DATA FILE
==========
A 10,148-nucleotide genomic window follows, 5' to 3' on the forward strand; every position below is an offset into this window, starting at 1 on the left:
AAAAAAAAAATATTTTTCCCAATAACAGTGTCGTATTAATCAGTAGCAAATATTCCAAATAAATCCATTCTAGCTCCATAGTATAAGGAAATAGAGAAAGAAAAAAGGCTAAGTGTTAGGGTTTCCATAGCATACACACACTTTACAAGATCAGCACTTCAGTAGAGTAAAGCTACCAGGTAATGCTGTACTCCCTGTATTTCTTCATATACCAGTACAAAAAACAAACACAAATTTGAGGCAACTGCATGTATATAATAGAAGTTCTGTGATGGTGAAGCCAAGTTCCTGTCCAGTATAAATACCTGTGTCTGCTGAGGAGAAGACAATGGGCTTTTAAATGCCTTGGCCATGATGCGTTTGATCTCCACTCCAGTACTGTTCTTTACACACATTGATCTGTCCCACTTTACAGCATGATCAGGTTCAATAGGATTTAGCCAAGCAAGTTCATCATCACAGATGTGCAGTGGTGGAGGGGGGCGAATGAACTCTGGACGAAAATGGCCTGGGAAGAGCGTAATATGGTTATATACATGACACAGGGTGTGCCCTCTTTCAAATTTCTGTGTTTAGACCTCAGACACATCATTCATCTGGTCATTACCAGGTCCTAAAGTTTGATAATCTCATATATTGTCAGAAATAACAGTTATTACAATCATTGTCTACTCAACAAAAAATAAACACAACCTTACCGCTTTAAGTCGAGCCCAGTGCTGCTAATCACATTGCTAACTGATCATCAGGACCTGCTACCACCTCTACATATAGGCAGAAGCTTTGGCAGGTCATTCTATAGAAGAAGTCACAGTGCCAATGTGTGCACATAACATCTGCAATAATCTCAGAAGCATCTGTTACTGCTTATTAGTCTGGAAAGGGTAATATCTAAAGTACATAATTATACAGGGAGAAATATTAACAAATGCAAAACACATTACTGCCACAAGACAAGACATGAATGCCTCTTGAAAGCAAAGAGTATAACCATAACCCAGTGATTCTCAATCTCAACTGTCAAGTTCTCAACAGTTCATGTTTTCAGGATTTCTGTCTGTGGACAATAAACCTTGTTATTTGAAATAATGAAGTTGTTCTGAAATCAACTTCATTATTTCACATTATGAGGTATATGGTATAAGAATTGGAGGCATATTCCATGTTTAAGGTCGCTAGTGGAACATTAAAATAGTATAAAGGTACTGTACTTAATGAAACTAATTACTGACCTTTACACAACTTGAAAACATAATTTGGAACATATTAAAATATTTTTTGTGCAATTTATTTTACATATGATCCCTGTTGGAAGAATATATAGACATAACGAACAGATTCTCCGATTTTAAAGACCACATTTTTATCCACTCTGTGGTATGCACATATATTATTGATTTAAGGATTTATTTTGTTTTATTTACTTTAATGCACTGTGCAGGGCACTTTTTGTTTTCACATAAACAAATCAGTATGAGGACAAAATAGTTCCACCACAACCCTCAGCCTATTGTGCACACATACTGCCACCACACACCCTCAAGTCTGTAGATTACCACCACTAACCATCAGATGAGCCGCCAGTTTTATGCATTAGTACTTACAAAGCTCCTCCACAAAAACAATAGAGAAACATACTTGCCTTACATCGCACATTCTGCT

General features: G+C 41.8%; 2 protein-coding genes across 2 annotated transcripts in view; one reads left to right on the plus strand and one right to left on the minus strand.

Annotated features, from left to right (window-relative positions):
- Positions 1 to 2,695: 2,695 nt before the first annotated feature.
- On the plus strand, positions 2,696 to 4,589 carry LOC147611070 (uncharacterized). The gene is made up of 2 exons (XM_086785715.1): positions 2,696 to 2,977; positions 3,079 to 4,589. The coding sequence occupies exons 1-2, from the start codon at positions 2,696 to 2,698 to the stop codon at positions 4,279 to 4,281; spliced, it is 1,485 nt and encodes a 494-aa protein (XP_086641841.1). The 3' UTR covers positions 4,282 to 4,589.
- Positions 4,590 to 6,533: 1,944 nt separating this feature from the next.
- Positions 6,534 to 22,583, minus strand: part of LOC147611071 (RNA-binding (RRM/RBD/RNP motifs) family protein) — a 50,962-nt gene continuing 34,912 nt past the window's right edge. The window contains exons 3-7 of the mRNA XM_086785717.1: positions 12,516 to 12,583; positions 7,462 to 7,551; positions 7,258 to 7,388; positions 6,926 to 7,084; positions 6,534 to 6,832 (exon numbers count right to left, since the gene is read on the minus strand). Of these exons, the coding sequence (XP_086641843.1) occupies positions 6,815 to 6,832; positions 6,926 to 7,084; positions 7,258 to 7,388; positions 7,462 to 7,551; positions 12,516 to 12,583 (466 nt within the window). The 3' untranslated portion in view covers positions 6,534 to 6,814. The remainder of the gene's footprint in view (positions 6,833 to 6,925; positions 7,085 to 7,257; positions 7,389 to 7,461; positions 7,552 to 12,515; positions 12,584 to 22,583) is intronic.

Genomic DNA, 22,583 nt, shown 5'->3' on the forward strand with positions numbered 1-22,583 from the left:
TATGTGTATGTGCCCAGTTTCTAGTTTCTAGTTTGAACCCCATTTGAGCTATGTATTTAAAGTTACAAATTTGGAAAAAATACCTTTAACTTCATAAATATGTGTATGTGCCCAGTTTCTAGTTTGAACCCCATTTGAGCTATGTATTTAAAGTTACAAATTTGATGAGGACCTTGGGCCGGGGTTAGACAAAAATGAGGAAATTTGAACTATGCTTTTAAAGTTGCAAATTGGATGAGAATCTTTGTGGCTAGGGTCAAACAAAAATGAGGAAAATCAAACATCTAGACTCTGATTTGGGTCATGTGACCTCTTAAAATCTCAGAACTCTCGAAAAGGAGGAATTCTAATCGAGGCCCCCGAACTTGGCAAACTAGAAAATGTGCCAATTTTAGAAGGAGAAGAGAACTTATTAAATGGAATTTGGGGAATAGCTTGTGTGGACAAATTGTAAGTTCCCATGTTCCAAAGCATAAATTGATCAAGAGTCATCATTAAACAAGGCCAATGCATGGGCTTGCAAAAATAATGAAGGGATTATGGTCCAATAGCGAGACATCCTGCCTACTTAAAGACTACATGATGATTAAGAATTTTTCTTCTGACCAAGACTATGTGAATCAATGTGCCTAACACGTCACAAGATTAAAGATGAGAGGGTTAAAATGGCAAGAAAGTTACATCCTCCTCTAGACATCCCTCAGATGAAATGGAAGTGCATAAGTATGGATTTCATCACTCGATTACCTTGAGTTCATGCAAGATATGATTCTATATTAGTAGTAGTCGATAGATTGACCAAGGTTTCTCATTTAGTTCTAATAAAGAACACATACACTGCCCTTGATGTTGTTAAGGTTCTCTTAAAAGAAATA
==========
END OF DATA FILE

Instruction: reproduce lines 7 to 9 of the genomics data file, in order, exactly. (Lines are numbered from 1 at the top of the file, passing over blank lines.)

- Positions 4,590 to 6,533: 1,944 nt separating this feature from the next.
- Positions 6,534 to 22,583, minus strand: part of LOC147611071 (RNA-binding (RRM/RBD/RNP motifs) family protein) — a 50,962-nt gene continuing 34,912 nt past the window's right edge. The window contains exons 3-7 of the mRNA XM_086785717.1: positions 12,516 to 12,583; positions 7,462 to 7,551; positions 7,258 to 7,388; positions 6,926 to 7,084; positions 6,534 to 6,832 (exon numbers count right to left, since the gene is read on the minus strand). Of these exons, the coding sequence (XP_086641843.1) occupies positions 6,815 to 6,832; positions 6,926 to 7,084; positions 7,258 to 7,388; positions 7,462 to 7,551; positions 12,516 to 12,583 (466 nt within the window). The 3' untranslated portion in view covers positions 6,534 to 6,814. The remainder of the gene's footprint in view (positions 6,833 to 6,925; positions 7,085 to 7,257; positions 7,389 to 7,461; positions 7,552 to 12,515; positions 12,584 to 22,583) is intronic.

Genomic DNA, 22,583 nt, shown 5'->3' on the forward strand with positions numbered 1-22,583 from the left: